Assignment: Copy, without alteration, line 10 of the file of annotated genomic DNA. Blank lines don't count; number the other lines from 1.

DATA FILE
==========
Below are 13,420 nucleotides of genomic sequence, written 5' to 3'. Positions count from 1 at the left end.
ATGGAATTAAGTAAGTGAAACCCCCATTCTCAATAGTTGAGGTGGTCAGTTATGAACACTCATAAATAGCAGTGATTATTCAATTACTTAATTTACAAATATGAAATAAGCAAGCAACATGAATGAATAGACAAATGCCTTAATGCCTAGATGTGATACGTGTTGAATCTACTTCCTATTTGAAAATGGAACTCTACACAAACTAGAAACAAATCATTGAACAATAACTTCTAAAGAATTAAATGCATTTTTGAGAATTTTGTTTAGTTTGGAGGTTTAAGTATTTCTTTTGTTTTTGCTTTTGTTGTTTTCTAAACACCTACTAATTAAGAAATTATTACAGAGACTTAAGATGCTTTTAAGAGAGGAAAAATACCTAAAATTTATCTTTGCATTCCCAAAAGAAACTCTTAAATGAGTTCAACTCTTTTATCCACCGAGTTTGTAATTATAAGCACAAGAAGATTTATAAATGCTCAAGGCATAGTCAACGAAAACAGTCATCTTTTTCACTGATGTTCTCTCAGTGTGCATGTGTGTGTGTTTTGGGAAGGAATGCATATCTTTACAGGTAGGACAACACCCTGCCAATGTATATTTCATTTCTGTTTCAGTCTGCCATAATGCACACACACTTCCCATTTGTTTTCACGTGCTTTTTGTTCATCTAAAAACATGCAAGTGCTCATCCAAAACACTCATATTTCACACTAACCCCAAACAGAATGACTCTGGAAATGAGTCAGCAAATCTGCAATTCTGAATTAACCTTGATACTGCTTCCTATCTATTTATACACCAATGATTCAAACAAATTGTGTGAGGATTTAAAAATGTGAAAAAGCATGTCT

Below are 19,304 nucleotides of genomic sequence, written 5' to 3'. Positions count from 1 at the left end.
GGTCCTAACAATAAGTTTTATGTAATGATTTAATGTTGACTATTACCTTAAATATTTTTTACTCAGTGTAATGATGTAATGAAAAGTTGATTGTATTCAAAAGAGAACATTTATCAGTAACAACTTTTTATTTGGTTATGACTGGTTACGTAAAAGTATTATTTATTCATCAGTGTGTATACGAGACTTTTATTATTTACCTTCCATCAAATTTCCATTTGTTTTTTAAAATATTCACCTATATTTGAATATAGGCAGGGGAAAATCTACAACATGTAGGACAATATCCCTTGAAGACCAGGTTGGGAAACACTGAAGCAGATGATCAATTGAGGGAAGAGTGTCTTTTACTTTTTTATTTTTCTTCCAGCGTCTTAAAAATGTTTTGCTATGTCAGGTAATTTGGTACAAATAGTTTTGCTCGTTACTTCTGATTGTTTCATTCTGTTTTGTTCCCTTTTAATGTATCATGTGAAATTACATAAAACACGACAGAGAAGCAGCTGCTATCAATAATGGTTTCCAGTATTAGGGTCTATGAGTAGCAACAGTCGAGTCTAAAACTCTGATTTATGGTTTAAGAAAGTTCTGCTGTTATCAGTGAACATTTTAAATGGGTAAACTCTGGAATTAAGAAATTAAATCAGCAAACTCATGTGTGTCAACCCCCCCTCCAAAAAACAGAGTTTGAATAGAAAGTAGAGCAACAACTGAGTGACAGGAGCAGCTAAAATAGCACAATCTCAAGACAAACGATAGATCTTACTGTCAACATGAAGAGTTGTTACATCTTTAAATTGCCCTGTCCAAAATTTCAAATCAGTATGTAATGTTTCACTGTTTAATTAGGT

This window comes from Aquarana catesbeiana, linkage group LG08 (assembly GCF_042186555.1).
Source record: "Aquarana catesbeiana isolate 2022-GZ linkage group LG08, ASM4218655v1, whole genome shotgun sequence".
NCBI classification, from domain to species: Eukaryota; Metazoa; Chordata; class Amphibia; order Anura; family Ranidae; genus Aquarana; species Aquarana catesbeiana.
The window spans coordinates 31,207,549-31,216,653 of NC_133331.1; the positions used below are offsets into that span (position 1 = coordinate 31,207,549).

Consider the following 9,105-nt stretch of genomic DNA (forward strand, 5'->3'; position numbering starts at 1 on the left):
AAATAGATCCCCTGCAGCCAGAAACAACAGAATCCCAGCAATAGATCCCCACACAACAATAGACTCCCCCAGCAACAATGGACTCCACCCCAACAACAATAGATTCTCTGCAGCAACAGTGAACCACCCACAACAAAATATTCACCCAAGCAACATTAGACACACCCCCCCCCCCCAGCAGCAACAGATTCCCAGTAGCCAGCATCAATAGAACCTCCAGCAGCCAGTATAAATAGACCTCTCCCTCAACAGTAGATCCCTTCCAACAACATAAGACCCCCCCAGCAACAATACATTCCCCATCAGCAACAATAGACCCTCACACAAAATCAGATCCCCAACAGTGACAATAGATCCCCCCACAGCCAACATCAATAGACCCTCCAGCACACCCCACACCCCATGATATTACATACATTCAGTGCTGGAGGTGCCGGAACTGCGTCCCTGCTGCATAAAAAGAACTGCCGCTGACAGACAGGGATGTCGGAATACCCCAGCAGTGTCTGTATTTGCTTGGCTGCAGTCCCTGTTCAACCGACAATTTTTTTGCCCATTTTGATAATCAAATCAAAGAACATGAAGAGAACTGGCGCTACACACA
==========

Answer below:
AAATAGATCCCCTGCAGCCAGAAACAACAGAATCCCAGCAATAGATCCCCACACAACAATAGACTCCCCCAGCAACAATGGACTCCACCCCAACAACAATAGATTCTCTGCAGCAACAGTGAACCACCCACAACAAAATATTCACCCAAGCAACATTAGACACACCCCCCCCCCCCAGCAGCAACAGATTCCCAGTAGCCAGCATCAATAGAACCTCCAGCAGCCAGTATAAATAGACCTCTCCCTCAACAGTAGATCCCTTCCAACAACATAAGACCCCCCCAGCAACAATACATTCCCCATCAGCAACAATAGACCCTCACACAAAATCAGATCCCCAACAGTGACAATAGATCCCCCCACAGCCAACATCAATAGACCCTCCAGCACACCCCACACCCCATGATATTACATACATTCAGTGCTGGAGGTGCCGGAACTGCGTCCCTGCTGCATAAAAAGAACTGCCGCTGACAGACAGGGATGTCGGAATACCCCAGCAGTGTCTGTATTTGCTTGGCTGCAGTCCCTGTTCAACCGACAATTTTTTTGCCCATTTTGATAATCAAATCAAAGAACATGAAGAGAACTGGCGCTACACACA